September 25 2007 - Research by Jennifer A. Howard-Grenville, a University of Oregon
management professor in the Lundquist College of Business published in Organization Science and in
"Corporate Culture and Environmental Practice: Making Change at a High-Technology Manufacturer" (Edward Elgar
Publishing Inc.) considers the "tug of war" that can occur over innovation and argues that knowledge about past
initiatives and the business culture of a target group are essential when promoting organizational change.
The findings are based on a nine-month study of a major U.S. semiconductor manufacturer (given the
pseudonym Chipco) undertaken while the author was a doctoral student at the Massachusetts Institute of Technology.
Located within a group targeting reduction of the organization's detrimental environmental impact, she observed
interactions with a larger technology-development group, studied core organizational culture and change and conducted
26 interviews with employees who had been involved in previous issue-selling initiatives with varying degrees of
Jennifer Howard-Grenville explained:
"Research in the last 20 years had been based on interviews with successful issue sellers, focusing
solely on what they did right. The studies hadn't given the arguments much context. Failures often were overlooked.
I found that people who are looking to advance issues in an organization can do so by learning from failures of past
efforts and of running up against core organizational culture. If group members learn from earlier experiences,
they'll realize how to better craft their argument and portray an issue so that others in the dominant culture will
understand what's at stake."
"Issue-sellers must understand other people in an organization's various groups, in particular those
being targeted to affect change. The way to get savvy is to build alliances, befriend those who know the culture.
They may not share your passion or interest, but they may be able to help you understand another group's culture and
levels of resistance."
The study found that the environmental group demonstrated a distinctive change in approach in order to
get the attention of the technology-development group and gradually began to influence the design of new processes to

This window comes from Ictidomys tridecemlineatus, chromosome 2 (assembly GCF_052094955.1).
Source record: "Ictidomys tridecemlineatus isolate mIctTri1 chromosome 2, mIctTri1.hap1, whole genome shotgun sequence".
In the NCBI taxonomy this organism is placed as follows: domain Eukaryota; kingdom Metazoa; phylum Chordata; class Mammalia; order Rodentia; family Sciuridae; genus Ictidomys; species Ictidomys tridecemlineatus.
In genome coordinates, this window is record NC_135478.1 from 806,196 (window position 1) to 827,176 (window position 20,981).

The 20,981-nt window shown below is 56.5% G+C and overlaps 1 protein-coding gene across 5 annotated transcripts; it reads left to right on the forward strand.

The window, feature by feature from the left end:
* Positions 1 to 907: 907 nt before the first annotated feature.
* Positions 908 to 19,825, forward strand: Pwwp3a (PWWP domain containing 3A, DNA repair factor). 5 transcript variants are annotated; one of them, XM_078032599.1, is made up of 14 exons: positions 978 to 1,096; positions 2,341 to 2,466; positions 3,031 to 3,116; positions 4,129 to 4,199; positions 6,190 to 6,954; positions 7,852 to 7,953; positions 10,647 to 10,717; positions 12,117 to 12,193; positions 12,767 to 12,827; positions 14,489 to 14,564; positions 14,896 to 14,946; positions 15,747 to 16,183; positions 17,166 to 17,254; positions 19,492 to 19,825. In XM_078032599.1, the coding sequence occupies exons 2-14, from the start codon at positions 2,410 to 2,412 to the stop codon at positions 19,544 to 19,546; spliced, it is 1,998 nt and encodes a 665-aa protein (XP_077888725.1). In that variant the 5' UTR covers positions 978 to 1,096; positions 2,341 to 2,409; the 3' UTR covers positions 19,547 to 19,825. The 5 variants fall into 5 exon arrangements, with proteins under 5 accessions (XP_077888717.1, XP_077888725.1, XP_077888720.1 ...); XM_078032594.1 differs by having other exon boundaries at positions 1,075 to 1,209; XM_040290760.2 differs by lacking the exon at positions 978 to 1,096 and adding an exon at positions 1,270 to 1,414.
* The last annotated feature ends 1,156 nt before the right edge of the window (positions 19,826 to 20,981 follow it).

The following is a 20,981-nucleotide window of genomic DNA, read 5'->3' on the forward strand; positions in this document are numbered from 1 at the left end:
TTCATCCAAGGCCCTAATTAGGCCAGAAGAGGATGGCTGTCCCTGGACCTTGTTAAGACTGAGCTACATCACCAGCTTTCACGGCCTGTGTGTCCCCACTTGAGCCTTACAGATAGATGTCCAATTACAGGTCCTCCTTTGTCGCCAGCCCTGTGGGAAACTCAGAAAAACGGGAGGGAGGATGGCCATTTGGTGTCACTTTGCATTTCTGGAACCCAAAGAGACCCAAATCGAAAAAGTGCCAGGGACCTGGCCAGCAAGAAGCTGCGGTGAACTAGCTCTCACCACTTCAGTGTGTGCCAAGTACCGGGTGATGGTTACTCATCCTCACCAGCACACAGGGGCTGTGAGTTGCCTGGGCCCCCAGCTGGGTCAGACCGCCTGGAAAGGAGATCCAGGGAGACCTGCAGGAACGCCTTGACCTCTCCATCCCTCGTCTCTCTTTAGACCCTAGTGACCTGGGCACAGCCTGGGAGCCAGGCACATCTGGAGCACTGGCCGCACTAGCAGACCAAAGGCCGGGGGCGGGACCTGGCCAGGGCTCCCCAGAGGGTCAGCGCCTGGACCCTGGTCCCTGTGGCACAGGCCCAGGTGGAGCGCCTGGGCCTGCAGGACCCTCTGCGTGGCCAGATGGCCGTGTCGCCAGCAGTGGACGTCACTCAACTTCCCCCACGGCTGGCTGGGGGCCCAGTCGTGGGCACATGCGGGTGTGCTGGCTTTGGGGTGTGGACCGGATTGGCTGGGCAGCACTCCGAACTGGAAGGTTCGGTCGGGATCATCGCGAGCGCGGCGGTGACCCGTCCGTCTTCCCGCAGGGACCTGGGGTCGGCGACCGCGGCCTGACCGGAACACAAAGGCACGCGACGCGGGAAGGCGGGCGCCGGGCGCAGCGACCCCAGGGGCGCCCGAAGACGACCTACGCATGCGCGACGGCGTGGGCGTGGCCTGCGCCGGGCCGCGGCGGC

incorporate concerns about environmental impact.
Jennifer Howard-Grenville commented:
"The issue-selling group wasn't successful until its members recognized that they needed to adapt
their arguments to fit the cultural expectations of the technology group by showing and interpreting data in the language of development engineers. Environmental group members demonstrated their confidence by adopting an approach that said: 'You do measurements; we do measurements. Here's our data.' They portrayed their data in the language of the technology group, for example, in terms of equipment efficiency. They didn't just say that we need to pay attention to the environment."
Corporate Culture and Environmental Practice: Making Change at a High-technology Manufacturer (Hardcover)
by Jennifer Howard-Grenville
This innovative book explores from an insider's perspective a company's environmental decisions and actions. Based on close observation at a major semiconductor manufacturer, Jennifer Howard-Grenville details how the company's culture - revealed through its internal practices, decisions, and norms - guided action on environmental issues.
While demonstrating gaps between the mainstream work of the company and the demands placed by environmental considerations, the author's analysis demonstrates how differences were negotiated over time, offering important insights into the processes of change that can advance environmental issues within a company. Her unique viewpoint offers an important addition to current research, which often explains companies' environmental actions solely as responses to external pressures.
Scholars of organizational culture and those at the intersection of business and environmental issues will find this study of great value. The challenges and opportunities surrounding the 'greening' of corporations will also interest members of companies at all levels, as well as consultants and members of non-governmental organizations. The book is written to be accessible and engaging to managers interested in making changes around environmental issues and offers a realistic assessment of the challenges and prospects for such change.
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